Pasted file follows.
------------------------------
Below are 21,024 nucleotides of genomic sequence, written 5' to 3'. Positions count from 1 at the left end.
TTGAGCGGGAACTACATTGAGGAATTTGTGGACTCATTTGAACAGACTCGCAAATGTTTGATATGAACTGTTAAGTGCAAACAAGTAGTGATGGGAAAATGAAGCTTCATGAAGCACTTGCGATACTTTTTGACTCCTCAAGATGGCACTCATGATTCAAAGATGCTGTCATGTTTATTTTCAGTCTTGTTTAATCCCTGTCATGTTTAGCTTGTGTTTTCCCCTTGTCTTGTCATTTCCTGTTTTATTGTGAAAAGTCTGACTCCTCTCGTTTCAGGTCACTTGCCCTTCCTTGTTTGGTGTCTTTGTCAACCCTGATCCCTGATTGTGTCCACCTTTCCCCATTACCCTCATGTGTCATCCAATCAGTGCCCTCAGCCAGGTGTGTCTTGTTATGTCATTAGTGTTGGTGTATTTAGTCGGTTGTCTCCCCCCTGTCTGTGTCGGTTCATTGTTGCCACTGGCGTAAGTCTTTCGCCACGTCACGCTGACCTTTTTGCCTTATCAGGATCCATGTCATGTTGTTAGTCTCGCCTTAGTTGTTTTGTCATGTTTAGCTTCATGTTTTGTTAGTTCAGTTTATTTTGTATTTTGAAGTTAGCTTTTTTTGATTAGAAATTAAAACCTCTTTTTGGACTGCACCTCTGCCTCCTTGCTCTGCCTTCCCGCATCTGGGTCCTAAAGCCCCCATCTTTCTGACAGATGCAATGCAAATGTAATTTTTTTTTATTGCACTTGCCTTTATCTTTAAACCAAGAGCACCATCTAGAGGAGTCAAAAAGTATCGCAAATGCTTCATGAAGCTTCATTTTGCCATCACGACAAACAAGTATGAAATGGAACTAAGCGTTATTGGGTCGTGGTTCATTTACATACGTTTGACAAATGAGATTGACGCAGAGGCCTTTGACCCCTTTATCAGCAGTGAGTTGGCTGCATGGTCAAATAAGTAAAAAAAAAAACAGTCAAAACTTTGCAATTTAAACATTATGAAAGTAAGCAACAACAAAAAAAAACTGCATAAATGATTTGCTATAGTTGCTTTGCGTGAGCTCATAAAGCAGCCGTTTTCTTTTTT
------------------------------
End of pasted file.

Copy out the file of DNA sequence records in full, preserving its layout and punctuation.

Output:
Below are 21,024 nucleotides of genomic sequence, written 5' to 3'. Positions count from 1 at the left end.
TTGAGCGGGAACTACATTGAGGAATTTGTGGACTCATTTGAACAGACTCGCAAATGTTTGATATGAACTGTTAAGTGCAAACAAGTAGTGATGGGAAAATGAAGCTTCATGAAGCACTTGCGATACTTTTTGACTCCTCAAGATGGCACTCATGATTCAAAGATGCTGTCATGTTTATTTTCAGTCTTGTTTAATCCCTGTCATGTTTAGCTTGTGTTTTCCCCTTGTCTTGTCATTTCCTGTTTTATTGTGAAAAGTCTGACTCCTCTCGTTTCAGGTCACTTGCCCTTCCTTGTTTGGTGTCTTTGTCAACCCTGATCCCTGATTGTGTCCACCTTTCCCCATTACCCTCATGTGTCATCCAATCAGTGCCCTCAGCCAGGTGTGTCTTGTTATGTCATTAGTGTTGGTGTATTTAGTCGGTTGTCTCCCCCCTGTCTGTGTCGGTTCATTGTTGCCACTGGCGTAAGTCTTTCGCCACGTCACGCTGACCTTTTTGCCTTATCAGGATCCATGTCATGTTGTTAGTCTCGCCTTAGTTGTTTTGTCATGTTTAGCTTCATGTTTTGTTAGTTCAGTTTATTTTGTATTTTGAAGTTAGCTTTTTTTGATTAGAAATTAAAACCTCTTTTTGGACTGCACCTCTGCCTCCTTGCTCTGCCTTCCCGCATCTGGGTCCTAAAGCCCCCATCTTTCTGACAGATGCAATGCAAATGTAATTTTTTTTTATTGCACTTGCCTTTATCTTTAAACCAAGAGCACCATCTAGAGGAGTCAAAAAGTATCGCAAATGCTTCATGAAGCTTCATTTTGCCATCACGACAAACAAGTATGAAATGGAACTAAGCGTTATTGGGTCGTGGTTCATTTACATACGTTTGACAAATGAGATTGACGCAGAGGCCTTTGACCCCTTTATCAGCAGTGAGTTGGCTGCATGGTCAAATAAGTAAAAAAAAAAACAGTCAAAACTTTGCAATTTAAACATTATGAAAGTAAGCAACAACAAAAAAAAACTGCATAAATGATTTGCTATAGTTGCTTTGCGTGAGCTCATAAAGCAGCCGTTTTCTTTTTT